Get some help. An outside facilitator can be a tremendous help, as can inside people who have a stake in the business. They, along with the people who actually participate in the workflow, make valuable advisors.
Prioritize your thoughts and actions. Get everything down on paper, review it with your key staff, and ask for critical reflection. Make sure your whole team agrees on the priorities. “Be smart enough to know how smart they are so you don’t try to outsmart them,” he said.
Communicate with your staff. Lack of communication is the biggest failure in business, he said. Allow people to feel “in” on the change process, give them recognition for helping, and show care and concern for the staff as you implement changes.
Hold people accountable to standards. If you’re instituting a change, insist that everyone follow it and adhere to principles. Do a lot of work up-front so fewer problems arise later. Finally, if after your best efforts, someone still isn’t “getting with the program,” it’s time to cut him or her loose.
Generate excitement and fun in the workplace. Do something significant every year, every season, or even every month, he said. Give everyone a role to play, and let everyone benefit from it.
Walk the walk. Nothing breeds success like success, he said, and no one creates more success than a successful leader. If you’re an owner or a manager, your imprint is left on the people around you—make it a good one.
Transformations. Warga-Arias presented a class titled Retail Transformations: The Next Generation, which also discussed changing with the times and not relying on tradition and history to keep customers loyal.
“Change equals basics plus new research,” she said. Change is uncomfortable, she added. As people move from their comfort zone toward the competitive edge, they’re going to be uncomfortable. The challenge for retailers is not to let them fall into the bleeding edge, where the business has been derailed.
There are five stages of change: denial, anger, resistance, acceptance, and adaptation. People go through them at different rates, and managers must be sensitive to that. Acceptance, said Warga-Arias, is not the stage a manager wants employees to embrace—it’s passive and doesn’t represent true buy-in or participation in the new process. “Adaptation” should be the manager’s goal.
Coping with change requires resiliency. Any new hire will be resilient for a time, but the challenge is to find people whose fundamental character is resilient.
Transformational change is dramatic. It represents a complete shift of culture and systems, but Warga-Arias maintained it is easier for an organization to cope with one big change than lots of continuous little ones.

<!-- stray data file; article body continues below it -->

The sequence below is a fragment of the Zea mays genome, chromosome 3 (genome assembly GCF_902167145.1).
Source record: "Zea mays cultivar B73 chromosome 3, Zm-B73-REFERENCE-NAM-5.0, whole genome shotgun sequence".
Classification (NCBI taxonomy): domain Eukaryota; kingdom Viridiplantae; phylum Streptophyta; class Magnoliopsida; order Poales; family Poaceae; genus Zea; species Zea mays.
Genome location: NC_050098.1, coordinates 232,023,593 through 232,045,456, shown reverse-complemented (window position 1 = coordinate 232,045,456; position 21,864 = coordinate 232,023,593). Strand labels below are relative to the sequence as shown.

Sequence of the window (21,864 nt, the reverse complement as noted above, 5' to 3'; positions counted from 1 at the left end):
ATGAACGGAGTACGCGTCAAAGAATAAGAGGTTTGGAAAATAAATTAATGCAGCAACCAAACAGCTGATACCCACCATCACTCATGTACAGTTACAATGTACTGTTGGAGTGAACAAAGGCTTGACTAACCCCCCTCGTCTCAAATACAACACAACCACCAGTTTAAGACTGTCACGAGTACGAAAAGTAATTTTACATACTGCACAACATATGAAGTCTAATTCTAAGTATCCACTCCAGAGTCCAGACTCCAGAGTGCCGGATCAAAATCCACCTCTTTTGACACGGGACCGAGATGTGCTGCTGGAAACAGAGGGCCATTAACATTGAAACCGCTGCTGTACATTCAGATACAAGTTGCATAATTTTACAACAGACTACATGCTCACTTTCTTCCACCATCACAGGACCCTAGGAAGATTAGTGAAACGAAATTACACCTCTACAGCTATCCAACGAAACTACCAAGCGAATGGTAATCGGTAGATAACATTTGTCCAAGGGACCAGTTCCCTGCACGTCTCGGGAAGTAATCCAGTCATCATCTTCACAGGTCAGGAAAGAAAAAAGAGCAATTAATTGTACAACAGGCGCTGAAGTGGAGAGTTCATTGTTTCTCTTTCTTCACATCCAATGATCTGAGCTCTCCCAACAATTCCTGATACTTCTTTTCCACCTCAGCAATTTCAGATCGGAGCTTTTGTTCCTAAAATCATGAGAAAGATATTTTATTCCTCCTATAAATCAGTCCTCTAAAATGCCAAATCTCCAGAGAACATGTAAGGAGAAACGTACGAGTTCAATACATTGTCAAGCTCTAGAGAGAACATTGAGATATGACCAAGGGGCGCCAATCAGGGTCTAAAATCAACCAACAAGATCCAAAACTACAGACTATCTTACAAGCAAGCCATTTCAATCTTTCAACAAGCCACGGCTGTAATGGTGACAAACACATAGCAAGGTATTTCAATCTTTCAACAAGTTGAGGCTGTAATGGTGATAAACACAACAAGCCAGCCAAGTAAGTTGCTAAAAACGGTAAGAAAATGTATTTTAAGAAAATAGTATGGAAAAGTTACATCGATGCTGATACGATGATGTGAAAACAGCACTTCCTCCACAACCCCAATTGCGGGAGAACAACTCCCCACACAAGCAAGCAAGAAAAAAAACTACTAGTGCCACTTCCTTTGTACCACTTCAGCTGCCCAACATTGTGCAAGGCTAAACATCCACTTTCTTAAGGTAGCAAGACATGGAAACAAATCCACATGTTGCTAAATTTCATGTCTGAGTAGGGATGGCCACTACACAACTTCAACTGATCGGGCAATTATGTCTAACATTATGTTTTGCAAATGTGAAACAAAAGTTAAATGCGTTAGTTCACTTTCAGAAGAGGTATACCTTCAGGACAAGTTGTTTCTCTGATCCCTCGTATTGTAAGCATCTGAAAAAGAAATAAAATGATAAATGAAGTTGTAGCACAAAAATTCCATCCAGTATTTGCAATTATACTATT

The retail transformation currently under way is about people, she said. It is critical to understand what a manager can and can’t control.
“You can’t manage people. You’re not a psychologist. You manage performance. It is easier to change a skill or behavior than a value, and you only get rid of people when their values aren’t compatible.”
Learning is the employee’s responsibility, she said. Providing the tools, means, and opportunities to learn are the employer’s responsibility. Sales associates, for example, need goals to establish, develop, and maintain a client base and to help generate store traffic. A sales staff’s relationships are as important to traffic-building as a store’s marketing.
“An average manager sees his employees as workers filling roles. An exceptional manager sees them as individuals to build roles around,” she said. A good manager doesn’t think of employees as a checkerboard—everyone the same—but rather as a chessboard, where each piece has specific moves. Play to your employees’ individual strengths, she said.
She suggested building learning goals for the staff that are tailored to the individual and go beyond the typical product/sales process. For example, an associate could join Toastmasters, become expert at public speaking, and be the store’s representative when asked to give presentations.
Build employees’ confidence and success by focusing on their strengths, setting stretch goals, encouraging persistence, assisting when needed, celebrating achievements (in front of an audience), and reinforcing behaviors you want to repeat.
Attribute your successes to strengths and strategies, and failure to lack of learning, she said. People fail for two reasons: lack of skills or lack of willingness. Always first assume it’s a lack of skills, she said. Strengthen weaknesses by providing the relevant training; offering team or partner support; having a technique for enforcing the discipline required; and finally, seeing if there’s a way to redesign or restructure the job to take advantage of the person’s strengths.
If, however, the problem proves to be a lack of willingness or a bad attitude on the employee’s part, then it’s time to let the person go.
Motivation comes from inside, she said. Inspire change with joy and fun, and for positive reasons. Negative reasons are not a motivator—even if they motivate in the short term, it’s seldom a long-term solution.